Nordic backing for green projects

Three Nordic funds in Helsinki battle climate change and Baltic Sea pollution by financing projects at home and abroad.

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Three Helsinki-based Nordic funds are financing green projects at home and abroad to address environmental problems including climate change and Baltic Sea pollution.

“NIB provides long-term loans for projects that improve the environment and competitiveness. Such schemes might be shunned on financial markets as risky investments, but for us as a government-owned international financial institution with a high credit rating, financial performance and lucrative interest rates are not the main issue,” explains NIB communications director Jukka Ahonen.

NIB mainly finances projects in the Nordic and Baltic regions, targeting sustainable growth and the use of clean technologies in areas such as wastewater treatment. Many projects aim to increase the use of renewable energy, including geothermal power in Iceland, wind power in Denmark and Sweden, and wood energy in Finland.

Helsinki’s metro goes west

NIB helps finance environmentally friendly public transport such as the westward extension of Helsinki’s metro rail system.

NIB helps finance environmentally friendly public transport such as the westward extension of Helsinki’s metro rail system.Photo: Kimmo Mäntylä/Lehtikuva

NIB also provides loans to finance the expansion of environmentally friendly public transport services such as the trolleybus system in the Lithuanian capital Vilnius. Ahonen adds that, closer to home, NIB recently granted a 30-year loan of 120 million euros to Finland’s largest current infrastructure project – the westward extension into Espoo of Helsinki’s metro rail system, which will grow by 14 kilometres and seven new stations. “The first West Metro trains should depart in 2015, easing congestion and reducing fuel consumption in the Helsinki Metropolitan Area by carrying more than 100,000 passengers daily,” he says.

NIB was founded by the Nordic countries in 1975, and the Baltic countries joined in 2005. Member countries provide capital in proportion to their gross national income. In addition to providing the bank with a home, Finland subscribes to almost 18 percent of NIB’s total authorised capital of more than six million euros.

The Nordic Environmental Finance Corporation, NIB’s next-door neighbour in Helsinki’s Nordic financial hub, funds environmental projects in northwest Russia, Belarus, Ukraine and the Baltic countries.

“We provide loans or share capital for financially viable investments that use proven clean technologies to improve waste management and wastewater treatment, reduce air pollution, increase the use of renewable energy and promote clean processes,” says NEFCO communications manager Mikael Sjövall. “When making financing decisions we weigh up investment costs against expected emission reductions.”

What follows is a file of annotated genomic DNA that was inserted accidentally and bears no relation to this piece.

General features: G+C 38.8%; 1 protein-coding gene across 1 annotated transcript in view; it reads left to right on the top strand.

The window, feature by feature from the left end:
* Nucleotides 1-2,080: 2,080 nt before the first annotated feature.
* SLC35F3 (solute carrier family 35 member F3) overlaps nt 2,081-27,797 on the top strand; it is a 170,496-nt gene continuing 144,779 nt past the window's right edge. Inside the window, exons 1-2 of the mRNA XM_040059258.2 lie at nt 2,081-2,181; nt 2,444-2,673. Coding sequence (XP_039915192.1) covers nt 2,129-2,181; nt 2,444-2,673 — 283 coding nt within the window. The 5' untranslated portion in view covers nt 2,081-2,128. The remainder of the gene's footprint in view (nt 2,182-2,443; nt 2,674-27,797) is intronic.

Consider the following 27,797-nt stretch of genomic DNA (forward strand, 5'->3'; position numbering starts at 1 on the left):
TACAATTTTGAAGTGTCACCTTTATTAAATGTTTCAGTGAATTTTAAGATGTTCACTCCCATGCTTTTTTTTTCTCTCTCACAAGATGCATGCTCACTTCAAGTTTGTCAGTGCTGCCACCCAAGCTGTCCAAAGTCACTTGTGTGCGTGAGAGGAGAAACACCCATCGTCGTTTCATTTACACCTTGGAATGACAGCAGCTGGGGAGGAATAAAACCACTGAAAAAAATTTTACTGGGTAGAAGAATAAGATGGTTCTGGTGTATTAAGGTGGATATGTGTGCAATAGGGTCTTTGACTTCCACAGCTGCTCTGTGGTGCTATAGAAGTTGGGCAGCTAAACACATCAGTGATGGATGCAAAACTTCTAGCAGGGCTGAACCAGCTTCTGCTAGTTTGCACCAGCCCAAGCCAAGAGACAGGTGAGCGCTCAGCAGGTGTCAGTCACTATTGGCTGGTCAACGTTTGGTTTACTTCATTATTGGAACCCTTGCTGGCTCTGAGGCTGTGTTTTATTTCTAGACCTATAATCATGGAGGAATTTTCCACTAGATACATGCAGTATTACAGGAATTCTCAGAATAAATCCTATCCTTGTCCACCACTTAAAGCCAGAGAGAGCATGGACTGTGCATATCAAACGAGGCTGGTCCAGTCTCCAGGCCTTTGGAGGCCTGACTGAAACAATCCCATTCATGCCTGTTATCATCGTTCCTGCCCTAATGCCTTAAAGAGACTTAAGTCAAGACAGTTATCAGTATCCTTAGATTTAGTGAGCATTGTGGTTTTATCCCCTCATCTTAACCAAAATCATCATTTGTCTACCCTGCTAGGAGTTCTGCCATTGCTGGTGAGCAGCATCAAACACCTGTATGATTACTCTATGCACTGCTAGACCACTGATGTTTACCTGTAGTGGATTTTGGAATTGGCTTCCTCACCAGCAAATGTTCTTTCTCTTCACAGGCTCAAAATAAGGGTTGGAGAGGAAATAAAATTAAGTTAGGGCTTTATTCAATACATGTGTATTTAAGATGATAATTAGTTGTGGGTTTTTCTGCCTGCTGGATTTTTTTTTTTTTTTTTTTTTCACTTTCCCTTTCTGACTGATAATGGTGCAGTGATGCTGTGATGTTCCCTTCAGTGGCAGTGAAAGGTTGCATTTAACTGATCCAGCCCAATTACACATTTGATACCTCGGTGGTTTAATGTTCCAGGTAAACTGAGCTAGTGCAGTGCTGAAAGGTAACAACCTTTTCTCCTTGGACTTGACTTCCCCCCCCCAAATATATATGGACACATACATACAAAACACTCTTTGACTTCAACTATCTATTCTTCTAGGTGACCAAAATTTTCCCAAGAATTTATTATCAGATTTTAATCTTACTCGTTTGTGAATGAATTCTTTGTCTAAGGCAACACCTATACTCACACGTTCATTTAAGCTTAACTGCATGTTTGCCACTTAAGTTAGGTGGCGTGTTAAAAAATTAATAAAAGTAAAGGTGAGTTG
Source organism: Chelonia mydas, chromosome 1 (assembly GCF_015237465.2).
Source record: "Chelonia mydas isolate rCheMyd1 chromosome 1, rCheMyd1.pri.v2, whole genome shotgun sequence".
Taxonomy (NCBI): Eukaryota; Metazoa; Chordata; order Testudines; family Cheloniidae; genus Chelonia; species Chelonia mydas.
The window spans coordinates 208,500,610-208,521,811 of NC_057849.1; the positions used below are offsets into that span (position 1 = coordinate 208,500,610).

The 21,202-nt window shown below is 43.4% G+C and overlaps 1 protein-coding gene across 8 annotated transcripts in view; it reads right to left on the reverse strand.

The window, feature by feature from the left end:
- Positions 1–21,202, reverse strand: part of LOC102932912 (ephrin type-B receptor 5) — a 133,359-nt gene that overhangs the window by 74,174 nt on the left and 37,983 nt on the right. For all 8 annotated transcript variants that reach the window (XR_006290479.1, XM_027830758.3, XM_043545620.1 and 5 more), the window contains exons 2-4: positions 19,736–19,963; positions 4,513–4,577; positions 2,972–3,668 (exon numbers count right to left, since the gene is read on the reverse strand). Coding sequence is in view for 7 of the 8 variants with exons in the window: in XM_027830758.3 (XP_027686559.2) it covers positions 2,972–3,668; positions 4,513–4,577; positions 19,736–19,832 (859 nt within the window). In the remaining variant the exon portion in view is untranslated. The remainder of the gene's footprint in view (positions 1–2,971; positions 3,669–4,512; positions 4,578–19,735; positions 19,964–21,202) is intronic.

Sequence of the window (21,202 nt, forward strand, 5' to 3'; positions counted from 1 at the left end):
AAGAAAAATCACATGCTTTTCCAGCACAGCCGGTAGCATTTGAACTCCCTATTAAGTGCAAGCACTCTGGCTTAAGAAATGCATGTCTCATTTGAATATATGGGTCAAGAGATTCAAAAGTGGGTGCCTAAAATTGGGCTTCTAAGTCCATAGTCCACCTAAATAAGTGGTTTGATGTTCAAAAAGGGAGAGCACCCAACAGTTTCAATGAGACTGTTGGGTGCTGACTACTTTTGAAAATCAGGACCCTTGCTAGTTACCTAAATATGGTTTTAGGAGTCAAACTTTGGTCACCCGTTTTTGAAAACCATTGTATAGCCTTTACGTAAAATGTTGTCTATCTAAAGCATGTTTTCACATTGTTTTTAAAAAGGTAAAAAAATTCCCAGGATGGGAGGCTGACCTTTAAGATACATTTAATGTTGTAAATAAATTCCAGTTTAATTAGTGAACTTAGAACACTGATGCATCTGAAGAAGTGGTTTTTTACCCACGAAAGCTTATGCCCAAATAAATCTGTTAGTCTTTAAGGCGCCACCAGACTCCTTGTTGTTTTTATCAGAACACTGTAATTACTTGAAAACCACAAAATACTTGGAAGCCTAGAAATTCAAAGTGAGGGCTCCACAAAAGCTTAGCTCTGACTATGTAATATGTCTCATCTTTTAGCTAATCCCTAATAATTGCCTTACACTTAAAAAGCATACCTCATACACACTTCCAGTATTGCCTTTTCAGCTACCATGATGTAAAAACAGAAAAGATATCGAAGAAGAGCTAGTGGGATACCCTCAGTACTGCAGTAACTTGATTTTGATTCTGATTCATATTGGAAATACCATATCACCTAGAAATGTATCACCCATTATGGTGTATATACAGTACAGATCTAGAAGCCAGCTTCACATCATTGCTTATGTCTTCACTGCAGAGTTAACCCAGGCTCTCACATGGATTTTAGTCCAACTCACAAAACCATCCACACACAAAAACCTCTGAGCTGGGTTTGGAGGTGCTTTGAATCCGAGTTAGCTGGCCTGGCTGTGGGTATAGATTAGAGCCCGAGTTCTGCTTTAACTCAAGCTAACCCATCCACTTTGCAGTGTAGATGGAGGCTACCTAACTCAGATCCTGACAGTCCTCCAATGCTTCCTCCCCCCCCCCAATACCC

Cleaning up the Baltic Sea

One of NEFCO’s main aims is to clean up the Baltic Sea.

One of NEFCO’s main aims is to clean up the Baltic Sea.Photo: Niklas Sjöblom/taivasalla.net

NEFCO’s two main aims are to combat climate change by curbing greenhouse gas emissions, and to reduce pollution in the Baltic Sea. To reduce marine pollution it is often more cost-effective for the Nordic countries to fund improvements in industrial facilities and sewage plants in other countries in the Baltic Sea catchment area, since the worst point sources of pollution at home have already been effectively cleaned up.

Sjövall describes an agricultural project funded by NEFCO in rural Estonia where manure from cattle and poultry farms is being converted into biogas for energy use. “This project reduces emissions of the potent greenhouse gas methane, provides renewable energy for local use, gives farmers a new source of income and also reduces emissions of nutrients into local rivers and the Baltic Sea, so it’s really a win-win scheme all round,” he says.

NEFCO also runs the 165-million-euro NEFCO Carbon Fund, which invests in renewable energy projects around the world and is funded by energy companies who gain emission reduction unit credits in return.

Grants in low-income countries

The Nordic Development Fund, a multilateral development finance institution set up by the governments of Finland, Denmark, Norway, Sweden and Iceland, also focuses on climate-friendly projects. “For most of its 20-year history, NDF provided soft loans totalling approximately one billion euros for many kinds of development projects, but today our mandate involves providing grants for projects that promote climate change mitigation and adaptation in low-income countries in Africa, Asia and Latin America,” says NDF country programme manager Hannu Eerola.

“One of NDF’s important instruments today supports renewable energy projects in Southeast Asia through the Mekong Energy and Environment Programme which was initiated by the Ministry for Foreign Affairs of Finland and is jointly financed by Finland and NDF,” explains Eerola. Example projects include solar energy schemes in Cambodia and small-scale hydropower developments in Laos.

By Fran Weaver, July 2011

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